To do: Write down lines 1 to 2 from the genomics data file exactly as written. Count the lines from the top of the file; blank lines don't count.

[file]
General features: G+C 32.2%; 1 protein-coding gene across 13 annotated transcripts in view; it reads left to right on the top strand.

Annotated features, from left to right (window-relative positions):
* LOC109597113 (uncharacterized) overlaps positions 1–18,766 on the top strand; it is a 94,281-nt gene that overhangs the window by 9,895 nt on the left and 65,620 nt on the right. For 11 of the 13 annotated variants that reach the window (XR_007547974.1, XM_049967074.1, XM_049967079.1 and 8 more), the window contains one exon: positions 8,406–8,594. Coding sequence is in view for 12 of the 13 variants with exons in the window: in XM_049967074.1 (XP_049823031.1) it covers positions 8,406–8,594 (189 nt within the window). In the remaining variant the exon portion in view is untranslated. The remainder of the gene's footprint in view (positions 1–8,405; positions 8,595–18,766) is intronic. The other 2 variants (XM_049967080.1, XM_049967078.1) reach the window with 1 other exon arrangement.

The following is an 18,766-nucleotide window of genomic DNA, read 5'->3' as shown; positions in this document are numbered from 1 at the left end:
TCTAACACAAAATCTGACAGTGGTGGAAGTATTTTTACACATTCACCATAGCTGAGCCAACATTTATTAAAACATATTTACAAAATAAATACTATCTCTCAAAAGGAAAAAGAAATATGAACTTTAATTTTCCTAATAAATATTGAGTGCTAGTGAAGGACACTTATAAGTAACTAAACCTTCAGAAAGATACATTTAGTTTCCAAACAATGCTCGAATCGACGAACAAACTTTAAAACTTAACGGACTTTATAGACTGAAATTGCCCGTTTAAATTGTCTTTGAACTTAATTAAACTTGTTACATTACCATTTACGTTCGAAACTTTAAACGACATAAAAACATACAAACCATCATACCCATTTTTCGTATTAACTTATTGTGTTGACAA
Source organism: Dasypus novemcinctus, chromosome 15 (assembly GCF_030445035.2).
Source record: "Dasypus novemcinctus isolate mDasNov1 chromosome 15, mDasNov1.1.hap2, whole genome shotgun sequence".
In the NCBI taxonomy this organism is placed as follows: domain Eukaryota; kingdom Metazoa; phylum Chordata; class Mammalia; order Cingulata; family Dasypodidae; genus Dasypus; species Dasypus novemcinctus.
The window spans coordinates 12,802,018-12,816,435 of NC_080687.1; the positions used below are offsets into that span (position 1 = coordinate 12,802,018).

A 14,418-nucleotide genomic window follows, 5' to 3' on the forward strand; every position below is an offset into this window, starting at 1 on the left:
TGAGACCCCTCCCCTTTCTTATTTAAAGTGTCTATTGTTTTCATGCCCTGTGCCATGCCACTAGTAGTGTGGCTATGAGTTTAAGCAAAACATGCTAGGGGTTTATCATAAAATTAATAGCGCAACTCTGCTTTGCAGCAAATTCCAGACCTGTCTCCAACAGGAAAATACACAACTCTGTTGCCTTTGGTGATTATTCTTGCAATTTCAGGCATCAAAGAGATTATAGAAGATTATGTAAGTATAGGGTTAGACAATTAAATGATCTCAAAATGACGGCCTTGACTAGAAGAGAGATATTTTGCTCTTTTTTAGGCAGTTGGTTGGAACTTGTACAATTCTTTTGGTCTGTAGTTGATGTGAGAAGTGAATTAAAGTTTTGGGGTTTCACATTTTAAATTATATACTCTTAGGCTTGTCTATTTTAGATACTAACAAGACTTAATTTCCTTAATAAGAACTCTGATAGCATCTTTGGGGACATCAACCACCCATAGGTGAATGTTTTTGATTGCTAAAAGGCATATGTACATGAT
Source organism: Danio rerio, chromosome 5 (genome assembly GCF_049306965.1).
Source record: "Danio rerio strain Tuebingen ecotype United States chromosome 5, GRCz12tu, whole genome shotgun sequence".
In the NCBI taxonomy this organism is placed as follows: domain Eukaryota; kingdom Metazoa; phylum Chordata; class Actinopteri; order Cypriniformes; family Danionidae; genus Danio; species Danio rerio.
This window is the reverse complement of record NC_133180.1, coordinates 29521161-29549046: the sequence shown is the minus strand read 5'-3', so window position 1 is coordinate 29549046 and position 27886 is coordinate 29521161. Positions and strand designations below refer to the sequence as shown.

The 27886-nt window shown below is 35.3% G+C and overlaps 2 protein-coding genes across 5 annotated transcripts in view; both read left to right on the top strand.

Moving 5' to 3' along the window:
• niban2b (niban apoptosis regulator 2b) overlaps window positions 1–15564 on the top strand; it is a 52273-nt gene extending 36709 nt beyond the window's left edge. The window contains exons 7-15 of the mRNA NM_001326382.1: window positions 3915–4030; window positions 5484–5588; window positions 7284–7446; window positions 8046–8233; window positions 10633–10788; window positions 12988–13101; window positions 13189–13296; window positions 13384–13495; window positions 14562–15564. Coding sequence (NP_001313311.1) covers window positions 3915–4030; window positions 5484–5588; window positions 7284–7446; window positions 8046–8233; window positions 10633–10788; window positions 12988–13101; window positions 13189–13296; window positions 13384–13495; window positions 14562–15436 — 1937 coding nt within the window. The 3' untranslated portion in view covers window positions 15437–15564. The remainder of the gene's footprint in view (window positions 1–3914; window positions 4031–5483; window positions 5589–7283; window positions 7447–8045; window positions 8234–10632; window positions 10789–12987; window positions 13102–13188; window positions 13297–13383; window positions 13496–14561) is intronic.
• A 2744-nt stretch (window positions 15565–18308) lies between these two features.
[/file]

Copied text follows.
General features: G+C 32.2%; 1 protein-coding gene across 13 annotated transcripts in view; it reads left to right on the top strand.

Annotated features, from left to right (window-relative positions):